Bob Dudley, the chief executive of BP, is preparing to step down after a decade-long tenure in which he steered the British oil giant back from the brink after the Gulf of Mexico disaster.
Sky News can exclusively reveal that Mr Dudley is drawing up plans to retire from the job within about 12 months.
The American, who turned 64 earlier this month, is said to have detailed discussions with BP’s chairman Helge Lund about his retirement plans.
City sources said this weekend that an announcement about Mr Dudley’s decision to step down was possible by the end of this year, and could come by the end of October, when BP is due to report third-quarter results.
It was unclear on Saturday whether BP would announce Mr Dudley’s successor at the same time as his departure.
Bernard Looney, BP’s upstream chief executive – which incorporates the company’s exploration, development and production activities – is widely regarded as the front-runner to replace Mr Dudley.
The oil giant’s chief financial officer Brian Gilvary is also highly regarded by investors, while Mr Lund is also expected to have been assessing external candidates since becoming chairman last year.
Mr Dudley is under no pressure to step down, meaning a lengthy handover to his successor is possible and could take place after he has turned 65.
One source said it remained possible, although unlikely, that no announcement would be made by BP until 2020.
Mr Dudley is the longest-serving boss of any of the world’s oil majors, including Royal Dutch Shell and Exxon Mobil Corporation.
Whatever the precise timing of his retirement, the appointment of BP’s next CEO will be a landmark moment for one of Britain’s most important companies.
Boardroom planning for the arrival of a new chief executive will come during a period of intense pressure on the world’s largest oil companies to slash their carbon emissions.
At BP’s annual meeting in Aberdeen in May, investors voted in favour of greater disclosure by the company of its plans to meet climate change goals set at the Paris conference in 2015.
Mr Dudley said this month that the company would sell some of its most carbon-intensive projects and reduce investment in others in order to improve its environmental footprint.
“We are certain we’ve got a path – it may not be linear – to being consistent with the Paris goals,” he told a conference hosted by JP Morgan, the investment bank.
“There are going to be projects that we don’t do, things that we might have done in the past – certain kinds of oil, for example, that has a different carbon footprint.”
BP has, however, declined to set firm targets for reducing carbon emissions, inflaming a growing international campaign against oil companies that has attracted some of the world’s largest institutional investors.
In February, BP said it would back a resolution proposed by investors participating in the Climate Action 100+ initiative to pave the way for clearer environmental reporting in its accounts.
It added that it would also assess greenhouse gas emission reductions in its calculation of bonuses for 36,000 employees around the world.
Mr Dudley’s 10 years at the top of BP were initially dominated by the company’s efforts to rebuild after the Deepwater Horizon explosion and oil spill that killed 11 workers and threatened the company’s existence.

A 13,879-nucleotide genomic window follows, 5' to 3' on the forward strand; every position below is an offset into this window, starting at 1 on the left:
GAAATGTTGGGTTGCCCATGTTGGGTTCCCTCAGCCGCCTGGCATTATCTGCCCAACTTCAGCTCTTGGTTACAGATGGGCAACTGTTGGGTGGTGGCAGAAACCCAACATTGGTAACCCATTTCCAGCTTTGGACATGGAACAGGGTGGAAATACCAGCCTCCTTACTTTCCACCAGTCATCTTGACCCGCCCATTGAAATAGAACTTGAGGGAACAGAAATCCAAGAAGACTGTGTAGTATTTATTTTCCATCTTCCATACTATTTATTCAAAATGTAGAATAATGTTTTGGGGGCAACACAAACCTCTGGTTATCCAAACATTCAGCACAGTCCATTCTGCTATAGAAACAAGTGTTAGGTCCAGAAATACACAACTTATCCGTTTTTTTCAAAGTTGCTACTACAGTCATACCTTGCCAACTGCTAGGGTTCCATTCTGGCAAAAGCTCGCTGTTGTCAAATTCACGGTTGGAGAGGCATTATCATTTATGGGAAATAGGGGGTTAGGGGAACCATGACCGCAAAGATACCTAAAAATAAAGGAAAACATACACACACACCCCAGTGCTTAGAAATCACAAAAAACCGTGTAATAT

The American replaced Tony Hayward, whose frequently quoted remark that he wanted “my life back” drew the ire of President Barack Obama.
The accident ultimately cost BP approximately $ 65bn in compensation payouts and fines, although the company complained bitterly that some of the money it was forced to pay was claimed fraudulently by local businesses.
Mr Dudley oversaw a radical streamlining process in order to foot the bill, selling tens of billions of pounds-worth of assets for what analysts and rivals regarded as attractive prices.
For a period, BP appeared to be vulnerable to a takeover bid from Exxon-Mobil, its larger US rival, although a formal approach never materialised.
The company has since recovered much of the value it lost in the aftermath of the Gulf of Mexico crisis, and at Friday’s closing price had a market capitalisation of just over £106bn.
Shares in BP have fallen by about 12% during the last year.
Mr Dudley has sought to reposition BP towards growth-oriented projects and has invested heavily in shale oil, buying BHP’s unconventional US assets for $ 10.5bn last year.
He has also forged substantive partnerships in key markets such as India.
Prior to taking over as BP’s chief executive, he endured an often-turbulent period running the company’s Russian joint venture, which resulted in him being forced into hiding in 2008 amid a bitter dispute with its partners in the country.
BP eventually sold its stake in TNK-BP in a $ 55bn deal in 2013, with the transaction handing the FTSE-100 company billions of pounds in cash and a 12.5% stake in Rosneft, Russia’s state-owned energy behemoth.
One source who has advised BP said it was important not to understate the extent to which BP’s Russian crisis had also threatened the company’s future.
“Bob was also responsible for getting BP out of a mess there,” the source said.
“When he goes, he will be missed.”
Mr Dudley’s tenure was also marred by a series of rows over his pay, most notably in 2016 when 59% of shareholders opposed his £14m pay package.
Since then, opposition has been more muted, and a consultation on its next three-year pay policy is not expected to trigger a renewed revolt among shareholders.
BP said on Saturday that it did not comment on speculation.